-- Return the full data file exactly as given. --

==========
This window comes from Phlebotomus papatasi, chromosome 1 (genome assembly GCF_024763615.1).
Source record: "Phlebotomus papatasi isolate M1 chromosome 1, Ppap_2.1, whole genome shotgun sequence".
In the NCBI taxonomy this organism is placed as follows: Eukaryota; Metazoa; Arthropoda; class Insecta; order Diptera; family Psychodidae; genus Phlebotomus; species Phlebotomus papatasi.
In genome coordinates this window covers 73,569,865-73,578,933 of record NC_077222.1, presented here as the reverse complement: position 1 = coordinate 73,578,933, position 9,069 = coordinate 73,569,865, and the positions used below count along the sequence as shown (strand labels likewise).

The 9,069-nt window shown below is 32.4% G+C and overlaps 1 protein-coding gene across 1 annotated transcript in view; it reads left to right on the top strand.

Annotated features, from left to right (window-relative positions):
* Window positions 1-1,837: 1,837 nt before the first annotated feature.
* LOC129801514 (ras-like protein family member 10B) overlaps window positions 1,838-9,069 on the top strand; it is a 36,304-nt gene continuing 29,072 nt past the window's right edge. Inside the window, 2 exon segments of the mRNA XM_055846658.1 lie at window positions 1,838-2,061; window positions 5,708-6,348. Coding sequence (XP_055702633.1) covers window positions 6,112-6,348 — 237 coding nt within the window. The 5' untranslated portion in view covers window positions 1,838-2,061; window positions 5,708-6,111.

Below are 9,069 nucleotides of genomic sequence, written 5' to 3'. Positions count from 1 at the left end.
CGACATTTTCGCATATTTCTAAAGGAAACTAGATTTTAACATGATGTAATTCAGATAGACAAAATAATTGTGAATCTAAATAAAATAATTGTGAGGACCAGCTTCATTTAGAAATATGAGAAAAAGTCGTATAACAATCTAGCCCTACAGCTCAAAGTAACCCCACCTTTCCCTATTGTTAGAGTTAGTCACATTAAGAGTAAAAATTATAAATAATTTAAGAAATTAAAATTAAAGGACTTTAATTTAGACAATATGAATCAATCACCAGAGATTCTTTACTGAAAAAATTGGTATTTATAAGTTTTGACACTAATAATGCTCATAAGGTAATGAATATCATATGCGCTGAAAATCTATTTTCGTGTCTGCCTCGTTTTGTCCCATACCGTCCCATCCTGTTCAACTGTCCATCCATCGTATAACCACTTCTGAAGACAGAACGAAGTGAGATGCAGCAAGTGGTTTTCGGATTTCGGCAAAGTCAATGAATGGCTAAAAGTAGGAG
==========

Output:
This window comes from Phlebotomus papatasi, chromosome 1 (genome assembly GCF_024763615.1).
Source record: "Phlebotomus papatasi isolate M1 chromosome 1, Ppap_2.1, whole genome shotgun sequence".
In the NCBI taxonomy this organism is placed as follows: Eukaryota; Metazoa; Arthropoda; class Insecta; order Diptera; family Psychodidae; genus Phlebotomus; species Phlebotomus papatasi.
In genome coordinates this window covers 73,569,865-73,578,933 of record NC_077222.1, presented here as the reverse complement: position 1 = coordinate 73,578,933, position 9,069 = coordinate 73,569,865, and the positions used below count along the sequence as shown (strand labels likewise).

The 9,069-nt window shown below is 32.4% G+C and overlaps 1 protein-coding gene across 1 annotated transcript in view; it reads left to right on the top strand.

Annotated features, from left to right (window-relative positions):
* Window positions 1-1,837: 1,837 nt before the first annotated feature.
* LOC129801514 (ras-like protein family member 10B) overlaps window positions 1,838-9,069 on the top strand; it is a 36,304-nt gene continuing 29,072 nt past the window's right edge. Inside the window, 2 exon segments of the mRNA XM_055846658.1 lie at window positions 1,838-2,061; window positions 5,708-6,348. Coding sequence (XP_055702633.1) covers window positions 6,112-6,348 — 237 coding nt within the window. The 5' untranslated portion in view covers window positions 1,838-2,061; window positions 5,708-6,111.

Below are 9,069 nucleotides of genomic sequence, written 5' to 3'. Positions count from 1 at the left end.
CGACATTTTCGCATATTTCTAAAGGAAACTAGATTTTAACATGATGTAATTCAGATAGACAAAATAATTGTGAATCTAAATAAAATAATTGTGAGGACCAGCTTCATTTAGAAATATGAGAAAAAGTCGTATAACAATCTAGCCCTACAGCTCAAAGTAACCCCACCTTTCCCTATTGTTAGAGTTAGTCACATTAAGAGTAAAAATTATAAATAATTTAAGAAATTAAAATTAAAGGACTTTAATTTAGACAATATGAATCAATCACCAGAGATTCTTTACTGAAAAAATTGGTATTTATAAGTTTTGACACTAATAATGCTCATAAGGTAATGAATATCATATGCGCTGAAAATCTATTTTCGTGTCTGCCTCGTTTTGTCCCATACCGTCCCATCCTGTTCAACTGTCCATCCATCGTATAACCACTTCTGAAGACAGAACGAAGTGAGATGCAGCAAGTGGTTTTCGGATTTCGGCAAAGTCAATGAATGGCTAAAAGTAGGAG